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Title:
TUBULAR IMPLEMENT AND METHOD FOR MANUFACTURING A TUBULAR IMPLEMENT
Document Type and Number:
WIPO Patent Application WO/2021/239711
Kind Code:
A1
Abstract:
A tubular implement (1), such as a container, in particular a container (pipe for transport) for food or beverages such as a drinking straw, comprises a first part (11) comprising a sheet of wood veneer (4) rolled to form the tubular implement (1) in the form of a cylinder.

Inventors:
TORRIANI LAURENT (CH)
CHAPELAT CAROLE (CH)
JACCOUD BERTRAND (CH)
Application Number:
PCT/EP2021/063859
Publication Date:
December 02, 2021
Filing Date:
May 25, 2021
Export Citation:
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Assignee:
CREAHOLIC SA (CH)
International Classes:
B27H1/00
Domestic Patent References:
WO2005104920A12005-11-10
Foreign References:
JP3221962U2019-07-04
US5746863A1998-05-05
US0229231A1880-06-29
JP2021029400A2021-03-01
FR2323529A11977-04-08
DE4214107A11993-11-04
DE102017108583A12017-10-26
JP3221962B22001-10-22
JP3224392B22001-10-29
JP3224576B22001-10-29
CN110714363A2020-01-21
JP2020000320A2020-01-09
CN102079849A2011-06-01
CN111231040A2020-06-05
Attorney, Agent or Firm:
FREI PATENT ATTORNEYS (CH)
Download PDF:
Claims:
P A T E N T C L A I M S

1. A tubular implement (1), such as a container, in particular a container for food or beverages, comprising a first part (11) comprising a sheet of wood veneer (4) rolled to form the tubular implement (1) in the form of a cylinder.

2. The tubular implement (1) according to claim 1, wherein the first part (11) is curved, and a direction of maximal curvature runs at a right angle to a grain direction (41) of the veneer (4).

3. The tubular implement (1) according to claim 1, wherein the first part (11) is curved, and a direction of maximal curvature runs in parallel to a grain direction (41) of the veneer (4).

4. The tubular implement (1) according to claim 3, wherein an inside of the veneer (4) comprises notches or indentations, created by compressing the veneer (4) and acting as fold lines (45).

5. The tubular implement (1) according to one of the preceding claims, wherein two opposing edges of the rolled-up sheet of wood veneer (4) run in parallel to a longitudinal axis of the tubular implement (1).

6. The tubular implement (1) according to one of the preceding claims, wherein the veneer (4) is rolled to form at least two layers, in particular at least three layers at each point of the circumference of the cylinder.

7. The tubular implement (1) according to one of the preceding claims, wherein the layers are bonded with an additional material acting as a glue and/or acting as a sealant. 8. The tubular implement (1) according to claim 7, wherein the additional material is lignin or resin or bone glue. 9. The tubular implement (1) according to one of claims 7 to 8, wherein the additional material is present along a longitudinal edge region near an outer edge of the rolled-up veneer (4) as a stripe or line of material, or as dots of material.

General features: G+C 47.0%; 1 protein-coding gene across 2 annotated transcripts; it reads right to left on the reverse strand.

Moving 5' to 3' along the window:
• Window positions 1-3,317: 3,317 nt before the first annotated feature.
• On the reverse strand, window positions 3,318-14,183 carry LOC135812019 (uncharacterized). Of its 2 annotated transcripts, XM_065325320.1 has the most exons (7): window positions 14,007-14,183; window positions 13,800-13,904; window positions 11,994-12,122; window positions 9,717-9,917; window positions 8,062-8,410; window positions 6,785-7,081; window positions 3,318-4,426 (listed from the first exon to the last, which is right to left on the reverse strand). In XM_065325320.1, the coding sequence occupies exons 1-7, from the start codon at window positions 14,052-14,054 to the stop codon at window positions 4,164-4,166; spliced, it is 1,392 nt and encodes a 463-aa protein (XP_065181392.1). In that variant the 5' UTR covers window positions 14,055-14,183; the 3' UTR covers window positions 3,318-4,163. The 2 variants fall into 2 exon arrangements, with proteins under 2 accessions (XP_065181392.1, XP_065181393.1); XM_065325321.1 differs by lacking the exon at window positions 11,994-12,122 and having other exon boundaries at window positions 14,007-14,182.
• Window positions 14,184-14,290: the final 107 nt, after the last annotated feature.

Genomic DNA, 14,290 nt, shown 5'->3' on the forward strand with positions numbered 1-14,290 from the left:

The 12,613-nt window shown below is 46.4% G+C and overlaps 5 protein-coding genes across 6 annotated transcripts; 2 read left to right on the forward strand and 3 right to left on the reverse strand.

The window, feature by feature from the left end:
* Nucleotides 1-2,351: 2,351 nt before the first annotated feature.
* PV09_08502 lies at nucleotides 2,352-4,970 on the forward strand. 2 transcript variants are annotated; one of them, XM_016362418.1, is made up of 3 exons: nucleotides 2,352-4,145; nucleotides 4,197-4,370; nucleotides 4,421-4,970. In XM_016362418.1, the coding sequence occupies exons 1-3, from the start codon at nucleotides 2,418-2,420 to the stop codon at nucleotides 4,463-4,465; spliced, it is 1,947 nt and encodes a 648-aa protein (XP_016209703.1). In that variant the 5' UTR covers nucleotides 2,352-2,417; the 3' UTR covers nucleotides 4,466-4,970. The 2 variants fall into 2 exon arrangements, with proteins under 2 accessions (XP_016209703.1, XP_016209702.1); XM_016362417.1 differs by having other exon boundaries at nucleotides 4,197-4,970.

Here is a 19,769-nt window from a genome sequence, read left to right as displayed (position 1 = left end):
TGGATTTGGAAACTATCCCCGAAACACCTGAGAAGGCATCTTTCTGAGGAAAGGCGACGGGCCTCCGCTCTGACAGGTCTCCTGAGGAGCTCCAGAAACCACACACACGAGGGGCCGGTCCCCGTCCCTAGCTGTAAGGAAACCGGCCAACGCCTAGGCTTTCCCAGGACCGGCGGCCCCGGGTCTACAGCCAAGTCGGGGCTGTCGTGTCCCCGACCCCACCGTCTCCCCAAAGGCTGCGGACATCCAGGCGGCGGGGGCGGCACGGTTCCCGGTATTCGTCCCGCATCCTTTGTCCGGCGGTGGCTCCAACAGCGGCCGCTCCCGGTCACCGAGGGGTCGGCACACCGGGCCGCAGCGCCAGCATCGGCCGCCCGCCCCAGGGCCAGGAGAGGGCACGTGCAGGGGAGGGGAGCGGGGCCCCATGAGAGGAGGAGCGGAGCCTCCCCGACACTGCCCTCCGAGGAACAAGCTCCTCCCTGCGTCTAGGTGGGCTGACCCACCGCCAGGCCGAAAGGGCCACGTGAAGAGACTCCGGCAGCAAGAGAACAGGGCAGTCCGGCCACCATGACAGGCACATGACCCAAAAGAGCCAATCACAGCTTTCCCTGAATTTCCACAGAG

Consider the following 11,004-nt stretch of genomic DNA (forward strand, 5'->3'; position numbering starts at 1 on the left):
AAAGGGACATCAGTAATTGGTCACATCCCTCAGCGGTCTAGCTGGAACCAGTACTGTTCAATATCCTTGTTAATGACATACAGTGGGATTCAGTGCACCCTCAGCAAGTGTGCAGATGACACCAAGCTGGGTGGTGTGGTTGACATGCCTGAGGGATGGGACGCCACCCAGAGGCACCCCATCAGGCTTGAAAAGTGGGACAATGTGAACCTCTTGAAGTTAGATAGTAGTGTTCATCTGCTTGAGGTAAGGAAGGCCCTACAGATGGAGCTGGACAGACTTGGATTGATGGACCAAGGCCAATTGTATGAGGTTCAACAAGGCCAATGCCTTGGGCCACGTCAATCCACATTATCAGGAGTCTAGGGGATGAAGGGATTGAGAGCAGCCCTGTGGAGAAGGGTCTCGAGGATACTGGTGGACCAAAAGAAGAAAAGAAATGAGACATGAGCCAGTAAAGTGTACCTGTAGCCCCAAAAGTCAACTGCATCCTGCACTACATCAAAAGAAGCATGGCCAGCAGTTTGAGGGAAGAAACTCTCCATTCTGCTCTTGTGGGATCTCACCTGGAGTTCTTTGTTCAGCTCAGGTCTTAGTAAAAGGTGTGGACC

10. The tubular implement (1) according to one of claims 7 to 9, wherein the additional material is present along a longitudinal edge region near an inner edge of the rolled-up veneer (4).

11. The tubular implement (1) according to one of claims 7 to 10, wherein the additional material is present along a longitudinal edge region and covers the edge of the rolled-up veneer (4).

12. The tubular implement (1) according to one of claims 1 to 6, free from glue between the layers. 13. The tubular implement (1) according to one of the preceding claims, the veneer

(4) is treated to be under internal pre-stress forces that cause the sheet to remain in a rolled-up configuration in which the layers are forced against one another.

14. The tubular implement (1) according to one of claims 1 to 13, comprising two or more sections in which the direction of maximal curvature runs in different directions relative to the grain direction of the respective section.

15. A tubular implement (1) according to one of the preceding claims, the tubular implement (1) being a drinking straw, made of a sheet of wood veneer (4), the veneer (4) having a thickness of less than one millimetre, in particular less than half a millimetre, and being rolled to form a cylinder constituting the drinking straw.

16. A tubular implement (1) according to one of claims 1 to 14, the tubular implement (1) being a chopstick or a handle for a writing implement or a cylindrical packaging tube.

17. The tubular implement (1) according to one of the preceding claims, wherein the first part (11) comprises only the sheet of wood veneer (4).

18. A tubular implement (1) according to one of the preceding claims, comprising a sealing material (sealing material 9a) between two layers of the rolled veneer (4).

19. The tubular implement (1) according to one of the preceding claims, wherein the sheet of wood veneer (4) is laminated or coated with an impermeable layer (7), in particular a film (71) of a plastic material, and the container (1) is manufactured by rolling the sheet of laminated or coated wood veneer (4) into a configuration in which the tubular implement (1) is ready to be used.

20. Method for shaping a tubular implement (1) according to one of the preceding claims comprising the steps of

• softening the veneer, in particular by applying one or more of heat, steam or a liquid, in particular water, to the veneer (4);

• rolling the veneer;

• drying the veneer at least partially;

• unrolling the veneer and rolling it up again, such that a longitudinal edge that before unrolling was inside the roll of veneer 4 is on the outside of the roll. 21. The method of claim 20, wherein applying the liquid comprises applying it only to one side of the veneer (4), in particular to the side that is to be oriented towards the outside of the tubular implement (1). 22. The method of claim 20 or 21, wherein rolling the veneer comprises rolling the veneer around a pin, and then either leaving the pin inside the rolled-up veneer (4), or removing the pin.